Calgary Herald

Sports Hall of Fame partnershi­p `a win for everybody,' CEO says

- TODD SAELHOF tsaelhof@postmedia.com twitter.com/toddsaelho­fpm

EDITOR'S NOTE: A story that appeared on A13 of Wednesday's Herald about Canada's Sports Hall of Fame at Canada Olympic Park contained incorrect informatio­n that it was closing. Canada's Sports Hall of Fame will continue to operate, partnering with the Museum of History in Gatineau, Que., for special exhibits

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Cheryl Bernard calls a joint venture between Canada's Sports Hall of Fame and the Canadian Museum of History a win for all Canadians.

Call it teamwork at its best to ensure our sports history is accessible to all and preserved for future generation­s.

The two museums — the Hall of Fame in Calgary and the other in the greater Ottawa area — have come together on the cross-country initiative with the support of the Canadian government.

“It is a win for everybody,” said Bernard, the president and CEO of Canada's Sports Hall of Fame. “The partnershi­p will help both museums to tell the story of our sports history, and the partnershi­p is going to allow both museums to continue to build the collection together.”

Physically, it means the Hall of Fame has transferre­d a portion of its collection from its Winsport location to the Museum of History.

That said, the Calgary-based Hall of Fame isn't going anywhere, continuing to see itself as a community builder — and doing that through the power of sport.

“The Canada Sports Hall of Fame will remain here in Calgary,” Bernard said. “All of our educationa­l programs will come out of here, all of our digital creation will come out of here. All of our exhibits that will be immersed into the community will be created here. We will run our organizati­on out of here. But the collection will be housed with the Canadian Museum of History.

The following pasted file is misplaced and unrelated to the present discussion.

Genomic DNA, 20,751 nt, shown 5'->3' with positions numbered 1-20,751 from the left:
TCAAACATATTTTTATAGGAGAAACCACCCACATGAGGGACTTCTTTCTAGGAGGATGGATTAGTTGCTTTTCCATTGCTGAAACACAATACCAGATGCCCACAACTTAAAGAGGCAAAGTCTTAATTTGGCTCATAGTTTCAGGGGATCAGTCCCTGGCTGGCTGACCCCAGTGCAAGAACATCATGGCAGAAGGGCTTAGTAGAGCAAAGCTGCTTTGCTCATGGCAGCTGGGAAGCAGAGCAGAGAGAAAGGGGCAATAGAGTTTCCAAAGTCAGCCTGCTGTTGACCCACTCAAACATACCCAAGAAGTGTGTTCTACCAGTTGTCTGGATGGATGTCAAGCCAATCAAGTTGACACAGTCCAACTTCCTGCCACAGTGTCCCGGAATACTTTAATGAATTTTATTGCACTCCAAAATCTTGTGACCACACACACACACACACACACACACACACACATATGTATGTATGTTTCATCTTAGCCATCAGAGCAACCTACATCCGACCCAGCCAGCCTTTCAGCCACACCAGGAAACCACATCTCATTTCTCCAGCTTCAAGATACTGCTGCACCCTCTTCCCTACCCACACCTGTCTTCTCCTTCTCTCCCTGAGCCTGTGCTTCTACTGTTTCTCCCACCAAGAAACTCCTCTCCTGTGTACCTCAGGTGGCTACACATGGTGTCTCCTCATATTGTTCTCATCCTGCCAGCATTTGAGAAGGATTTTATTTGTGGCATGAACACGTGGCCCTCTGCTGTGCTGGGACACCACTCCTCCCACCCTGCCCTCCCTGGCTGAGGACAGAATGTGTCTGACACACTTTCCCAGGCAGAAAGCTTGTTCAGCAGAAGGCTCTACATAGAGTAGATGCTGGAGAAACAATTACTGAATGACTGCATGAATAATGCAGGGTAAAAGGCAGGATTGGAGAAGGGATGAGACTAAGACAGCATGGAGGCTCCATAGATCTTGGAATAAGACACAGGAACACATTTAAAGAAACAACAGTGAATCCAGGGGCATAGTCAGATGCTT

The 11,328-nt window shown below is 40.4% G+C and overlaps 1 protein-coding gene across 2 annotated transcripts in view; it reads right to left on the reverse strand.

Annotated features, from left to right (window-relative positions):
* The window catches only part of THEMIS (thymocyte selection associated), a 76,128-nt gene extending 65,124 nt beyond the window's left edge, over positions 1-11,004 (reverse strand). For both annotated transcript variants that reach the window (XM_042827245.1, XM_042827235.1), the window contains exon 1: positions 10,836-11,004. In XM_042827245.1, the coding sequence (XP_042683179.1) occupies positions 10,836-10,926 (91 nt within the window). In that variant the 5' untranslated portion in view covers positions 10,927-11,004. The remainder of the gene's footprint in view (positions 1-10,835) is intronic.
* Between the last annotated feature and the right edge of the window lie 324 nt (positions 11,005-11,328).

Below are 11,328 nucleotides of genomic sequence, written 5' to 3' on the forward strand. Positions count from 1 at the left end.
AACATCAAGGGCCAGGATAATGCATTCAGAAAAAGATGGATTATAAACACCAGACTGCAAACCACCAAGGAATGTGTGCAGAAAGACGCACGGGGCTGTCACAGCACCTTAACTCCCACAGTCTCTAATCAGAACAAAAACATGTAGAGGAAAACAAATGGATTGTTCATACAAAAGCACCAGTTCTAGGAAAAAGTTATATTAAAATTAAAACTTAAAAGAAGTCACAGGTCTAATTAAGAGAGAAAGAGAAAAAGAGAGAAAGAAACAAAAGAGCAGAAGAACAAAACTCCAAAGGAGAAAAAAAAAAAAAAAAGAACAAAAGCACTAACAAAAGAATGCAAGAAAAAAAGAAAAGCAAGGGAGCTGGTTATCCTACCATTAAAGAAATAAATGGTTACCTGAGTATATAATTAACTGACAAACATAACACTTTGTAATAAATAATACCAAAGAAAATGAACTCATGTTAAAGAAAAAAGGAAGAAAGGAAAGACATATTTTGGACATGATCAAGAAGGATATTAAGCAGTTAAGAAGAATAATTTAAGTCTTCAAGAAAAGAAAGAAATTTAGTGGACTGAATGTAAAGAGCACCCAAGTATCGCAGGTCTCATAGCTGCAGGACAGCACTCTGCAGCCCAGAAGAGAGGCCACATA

“There will be artifacts here, because some of them we're going to continue to keep on loan here so we can continue to create displays and exhibits and use them for our educationa­l programs.”

In particular, once the Calgary facility reopens its doors after the pandemic, it will feature an Indigenous sports heroes exhibit, a possible Terry Fox exhibit and a locker-room of the annual Hall-offame class.

“We will remain fully intact in Calgary,” Bernard said. “It will not move from here. We're just in the middle of reimaginin­g how our physical footprint will look.”

Meanwhile, the relocation of its artifacts to the Museum of History helps move them into the future.

“The Museum of History — because they have so much government of Canada funding — has the improved ability to digitize and amplify the collection so Canadian sports history can be shared with more Canadians,” Bernard said. “And then we will have access to all of the collection for our future exhibits and for our education programs, but without the cost to maintain and house and digitize the 110,000-artifact collection. It's incredibly expensive to do that ourselves, and we have no government funding support. So this partnershi­p essentiall­y provides that support.